While Istanbul plays a prominent role in the story, the city fails to become one of the characters. It fades to the background. This is disappointing as I had hoped Aykol would treat the city in the same way Collin Dexter treats Oxford (Inspector Morse and Inspector Lewis) and Ian Rankin treats Edinburgh (DI Rebus) as a character rather than as merely a place. Aykol spends a lot of time telling us about Istanbul rather than showing it to us.
The narrative of the story also suffers from the same weakness – the story is told from only one perspective (Kati), descriptive, and lacks the power of showing. That said, however, there are some interesting twists when Kati breaks the fourth wall and speaks directly to the reader. Showing the main character being aware of the reader is unique and I do not recall seeing it in other mystery books. Lucky for us, the technique is not overly used and remains fresh.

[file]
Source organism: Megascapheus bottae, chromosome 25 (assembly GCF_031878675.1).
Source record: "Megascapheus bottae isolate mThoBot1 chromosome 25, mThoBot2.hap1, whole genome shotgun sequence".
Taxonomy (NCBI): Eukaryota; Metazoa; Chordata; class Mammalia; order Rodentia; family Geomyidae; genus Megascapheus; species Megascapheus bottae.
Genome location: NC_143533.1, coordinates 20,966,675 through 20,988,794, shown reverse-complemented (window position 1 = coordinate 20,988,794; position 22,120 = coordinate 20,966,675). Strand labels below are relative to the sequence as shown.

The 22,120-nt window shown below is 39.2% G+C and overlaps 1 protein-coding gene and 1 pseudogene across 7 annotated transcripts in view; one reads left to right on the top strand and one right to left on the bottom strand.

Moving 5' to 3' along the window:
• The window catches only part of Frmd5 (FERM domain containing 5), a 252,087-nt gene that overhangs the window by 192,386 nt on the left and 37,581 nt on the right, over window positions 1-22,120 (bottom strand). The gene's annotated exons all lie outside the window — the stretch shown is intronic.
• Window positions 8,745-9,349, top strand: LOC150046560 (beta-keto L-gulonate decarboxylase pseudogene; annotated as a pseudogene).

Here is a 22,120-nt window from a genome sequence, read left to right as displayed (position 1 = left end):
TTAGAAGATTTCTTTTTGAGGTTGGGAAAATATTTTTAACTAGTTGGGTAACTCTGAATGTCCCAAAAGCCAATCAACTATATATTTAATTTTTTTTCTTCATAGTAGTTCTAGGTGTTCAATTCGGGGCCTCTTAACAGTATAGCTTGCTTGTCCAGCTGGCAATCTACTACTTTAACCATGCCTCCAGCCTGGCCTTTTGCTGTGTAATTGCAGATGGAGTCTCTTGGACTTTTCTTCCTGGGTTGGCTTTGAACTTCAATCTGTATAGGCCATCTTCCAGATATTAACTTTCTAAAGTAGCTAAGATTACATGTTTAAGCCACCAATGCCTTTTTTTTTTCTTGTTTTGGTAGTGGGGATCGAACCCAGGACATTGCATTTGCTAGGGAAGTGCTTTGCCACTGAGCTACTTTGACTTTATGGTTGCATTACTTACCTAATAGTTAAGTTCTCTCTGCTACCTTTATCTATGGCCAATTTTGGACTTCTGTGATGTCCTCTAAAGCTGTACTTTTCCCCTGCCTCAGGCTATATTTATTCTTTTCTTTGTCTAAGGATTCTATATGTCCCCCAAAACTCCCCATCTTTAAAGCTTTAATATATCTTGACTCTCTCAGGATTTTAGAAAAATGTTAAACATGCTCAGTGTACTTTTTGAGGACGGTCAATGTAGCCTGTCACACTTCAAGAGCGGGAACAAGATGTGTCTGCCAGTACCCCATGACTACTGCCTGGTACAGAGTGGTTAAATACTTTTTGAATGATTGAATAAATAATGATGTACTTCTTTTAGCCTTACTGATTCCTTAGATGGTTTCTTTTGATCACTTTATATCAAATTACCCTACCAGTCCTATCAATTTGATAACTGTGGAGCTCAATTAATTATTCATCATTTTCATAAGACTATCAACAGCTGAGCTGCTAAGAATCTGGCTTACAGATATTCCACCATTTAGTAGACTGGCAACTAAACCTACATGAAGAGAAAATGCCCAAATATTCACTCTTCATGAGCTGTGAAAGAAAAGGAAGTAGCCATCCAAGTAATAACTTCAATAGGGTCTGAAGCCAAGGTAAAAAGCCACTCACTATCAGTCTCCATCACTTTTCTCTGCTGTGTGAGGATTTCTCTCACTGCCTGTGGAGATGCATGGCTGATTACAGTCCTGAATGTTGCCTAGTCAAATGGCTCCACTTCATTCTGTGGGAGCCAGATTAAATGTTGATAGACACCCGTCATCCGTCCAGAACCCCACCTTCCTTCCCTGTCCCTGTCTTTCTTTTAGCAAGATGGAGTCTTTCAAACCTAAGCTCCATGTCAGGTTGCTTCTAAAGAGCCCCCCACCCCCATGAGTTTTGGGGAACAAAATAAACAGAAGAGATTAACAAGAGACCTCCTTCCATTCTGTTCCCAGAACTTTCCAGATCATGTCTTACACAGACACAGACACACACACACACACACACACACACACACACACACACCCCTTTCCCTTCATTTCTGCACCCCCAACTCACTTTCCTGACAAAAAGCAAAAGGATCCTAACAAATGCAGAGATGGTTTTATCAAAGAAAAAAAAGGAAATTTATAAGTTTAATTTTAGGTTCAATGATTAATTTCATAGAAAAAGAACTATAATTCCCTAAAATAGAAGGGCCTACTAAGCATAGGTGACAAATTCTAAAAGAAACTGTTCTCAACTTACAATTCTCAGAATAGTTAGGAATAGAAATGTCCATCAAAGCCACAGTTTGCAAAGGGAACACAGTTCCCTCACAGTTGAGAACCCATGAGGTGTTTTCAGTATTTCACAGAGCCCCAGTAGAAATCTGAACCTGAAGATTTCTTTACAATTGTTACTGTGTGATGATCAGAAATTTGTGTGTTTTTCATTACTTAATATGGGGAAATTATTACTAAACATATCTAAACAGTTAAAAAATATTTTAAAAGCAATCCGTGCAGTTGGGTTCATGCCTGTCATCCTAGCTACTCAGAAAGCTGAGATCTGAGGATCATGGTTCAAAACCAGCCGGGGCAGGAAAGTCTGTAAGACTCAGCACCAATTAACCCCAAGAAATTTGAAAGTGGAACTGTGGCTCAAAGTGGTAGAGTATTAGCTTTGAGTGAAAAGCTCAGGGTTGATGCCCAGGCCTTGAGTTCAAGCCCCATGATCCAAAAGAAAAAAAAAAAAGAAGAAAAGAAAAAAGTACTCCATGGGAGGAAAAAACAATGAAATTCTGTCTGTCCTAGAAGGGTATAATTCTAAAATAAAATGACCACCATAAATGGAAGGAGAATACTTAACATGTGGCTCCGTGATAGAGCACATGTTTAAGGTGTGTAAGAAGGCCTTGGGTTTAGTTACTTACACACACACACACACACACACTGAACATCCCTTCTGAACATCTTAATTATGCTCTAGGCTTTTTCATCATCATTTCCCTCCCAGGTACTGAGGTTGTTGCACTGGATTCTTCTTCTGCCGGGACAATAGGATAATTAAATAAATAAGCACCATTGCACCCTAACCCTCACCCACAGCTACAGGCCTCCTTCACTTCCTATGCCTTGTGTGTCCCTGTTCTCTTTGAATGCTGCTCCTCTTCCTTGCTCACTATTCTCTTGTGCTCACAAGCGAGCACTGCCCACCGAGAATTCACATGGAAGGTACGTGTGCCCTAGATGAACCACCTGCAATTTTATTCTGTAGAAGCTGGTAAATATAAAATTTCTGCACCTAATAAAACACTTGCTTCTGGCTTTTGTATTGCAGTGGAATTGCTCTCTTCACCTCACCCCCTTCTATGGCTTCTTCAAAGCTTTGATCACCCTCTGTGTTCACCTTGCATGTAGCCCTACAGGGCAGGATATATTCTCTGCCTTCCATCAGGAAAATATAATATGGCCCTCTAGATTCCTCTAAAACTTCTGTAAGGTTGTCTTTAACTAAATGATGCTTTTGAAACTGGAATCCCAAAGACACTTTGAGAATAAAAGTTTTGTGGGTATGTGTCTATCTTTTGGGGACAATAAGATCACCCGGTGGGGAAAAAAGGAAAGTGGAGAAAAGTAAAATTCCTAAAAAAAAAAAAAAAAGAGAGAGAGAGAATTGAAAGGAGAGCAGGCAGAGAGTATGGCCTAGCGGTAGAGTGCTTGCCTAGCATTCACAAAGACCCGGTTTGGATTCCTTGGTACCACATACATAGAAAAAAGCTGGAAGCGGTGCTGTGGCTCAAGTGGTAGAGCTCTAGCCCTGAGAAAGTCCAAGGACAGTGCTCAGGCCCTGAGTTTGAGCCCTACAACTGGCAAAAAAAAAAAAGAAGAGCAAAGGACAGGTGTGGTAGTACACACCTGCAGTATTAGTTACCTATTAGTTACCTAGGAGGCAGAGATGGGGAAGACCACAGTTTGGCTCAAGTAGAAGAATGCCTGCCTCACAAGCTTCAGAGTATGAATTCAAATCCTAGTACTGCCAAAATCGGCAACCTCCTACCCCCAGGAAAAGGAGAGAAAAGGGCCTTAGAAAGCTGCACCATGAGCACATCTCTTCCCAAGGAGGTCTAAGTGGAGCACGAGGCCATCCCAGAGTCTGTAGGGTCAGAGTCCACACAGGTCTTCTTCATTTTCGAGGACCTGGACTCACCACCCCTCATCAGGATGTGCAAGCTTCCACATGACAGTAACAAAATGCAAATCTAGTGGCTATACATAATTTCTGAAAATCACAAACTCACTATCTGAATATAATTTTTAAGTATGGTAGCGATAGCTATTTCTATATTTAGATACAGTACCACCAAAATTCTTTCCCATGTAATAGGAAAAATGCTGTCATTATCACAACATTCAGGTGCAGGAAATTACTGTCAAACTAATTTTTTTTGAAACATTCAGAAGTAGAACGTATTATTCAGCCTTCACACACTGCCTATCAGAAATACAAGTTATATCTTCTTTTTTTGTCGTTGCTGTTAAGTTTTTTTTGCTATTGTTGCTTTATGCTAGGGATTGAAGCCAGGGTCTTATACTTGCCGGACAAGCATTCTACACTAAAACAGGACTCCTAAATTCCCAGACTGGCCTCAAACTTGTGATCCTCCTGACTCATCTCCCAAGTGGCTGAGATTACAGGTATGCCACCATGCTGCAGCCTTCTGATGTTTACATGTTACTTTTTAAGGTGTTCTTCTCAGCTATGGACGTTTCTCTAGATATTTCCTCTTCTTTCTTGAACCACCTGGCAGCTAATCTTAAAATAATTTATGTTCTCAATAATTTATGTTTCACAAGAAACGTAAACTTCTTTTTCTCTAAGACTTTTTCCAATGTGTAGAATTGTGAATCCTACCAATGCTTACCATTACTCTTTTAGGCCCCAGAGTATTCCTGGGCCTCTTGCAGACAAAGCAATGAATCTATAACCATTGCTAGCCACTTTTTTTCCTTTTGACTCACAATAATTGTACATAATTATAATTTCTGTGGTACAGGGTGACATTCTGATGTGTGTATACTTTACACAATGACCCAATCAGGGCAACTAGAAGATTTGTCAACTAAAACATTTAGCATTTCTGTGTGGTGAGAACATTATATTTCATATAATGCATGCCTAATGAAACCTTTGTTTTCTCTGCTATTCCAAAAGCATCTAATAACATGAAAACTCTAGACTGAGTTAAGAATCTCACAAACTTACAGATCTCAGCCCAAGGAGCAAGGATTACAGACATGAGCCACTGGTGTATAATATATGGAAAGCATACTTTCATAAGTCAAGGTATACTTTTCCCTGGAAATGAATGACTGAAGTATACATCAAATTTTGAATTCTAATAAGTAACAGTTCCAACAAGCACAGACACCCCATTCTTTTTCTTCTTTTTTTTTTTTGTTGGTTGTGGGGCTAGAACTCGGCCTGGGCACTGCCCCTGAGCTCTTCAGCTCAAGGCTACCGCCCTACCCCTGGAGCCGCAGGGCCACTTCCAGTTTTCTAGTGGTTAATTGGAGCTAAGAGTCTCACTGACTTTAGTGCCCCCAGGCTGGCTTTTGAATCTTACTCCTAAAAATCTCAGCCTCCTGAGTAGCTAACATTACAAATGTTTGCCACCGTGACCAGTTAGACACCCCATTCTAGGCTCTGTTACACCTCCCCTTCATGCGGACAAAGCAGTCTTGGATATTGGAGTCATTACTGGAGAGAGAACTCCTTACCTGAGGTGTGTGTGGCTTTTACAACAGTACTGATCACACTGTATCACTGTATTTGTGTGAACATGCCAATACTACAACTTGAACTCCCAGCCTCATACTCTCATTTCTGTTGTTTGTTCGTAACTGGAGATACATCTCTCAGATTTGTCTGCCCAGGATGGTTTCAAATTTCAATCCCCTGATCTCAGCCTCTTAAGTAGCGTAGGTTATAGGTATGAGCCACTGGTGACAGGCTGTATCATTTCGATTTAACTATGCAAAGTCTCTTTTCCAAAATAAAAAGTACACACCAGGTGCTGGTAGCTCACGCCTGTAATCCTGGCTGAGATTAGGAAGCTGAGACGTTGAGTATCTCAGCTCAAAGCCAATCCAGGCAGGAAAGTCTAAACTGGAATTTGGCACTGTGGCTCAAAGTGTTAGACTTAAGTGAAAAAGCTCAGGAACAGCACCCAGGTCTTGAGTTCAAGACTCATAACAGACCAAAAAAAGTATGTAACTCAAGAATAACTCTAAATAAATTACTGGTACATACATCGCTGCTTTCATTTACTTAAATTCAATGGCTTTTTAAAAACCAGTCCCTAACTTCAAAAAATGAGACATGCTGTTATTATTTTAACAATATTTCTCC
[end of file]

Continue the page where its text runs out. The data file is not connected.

As a mystery, Hotel Bosphorus seems more akin to a ‘cozy’ of ‘soft boil’ and focuses on the amateur detective. It appears that Aykol had Miss Marple in mind as a role model since the Christie character is mentioned more than once. While Kati has yet to show the wit and intelligence of a Marple, I hope they develop in future books. (And, we have to remember that Miss Marple did not become herself in her first book).
As a mystery, Hotel Bosphorus starts fairly strong with an interesting murder and Kati an enthusiastic detective. As time passes and the possibility of solving the crime diminishes, Kati’s attention wanes and she starts to worry about mundane concerns such as her business and her mother’s hospitalization in Germany to which she needs to attend. It maybe that the shift in story arc is due Aykol having difficulty plotting the solution as it is a chance encounter that solves the mystery, not pure detection.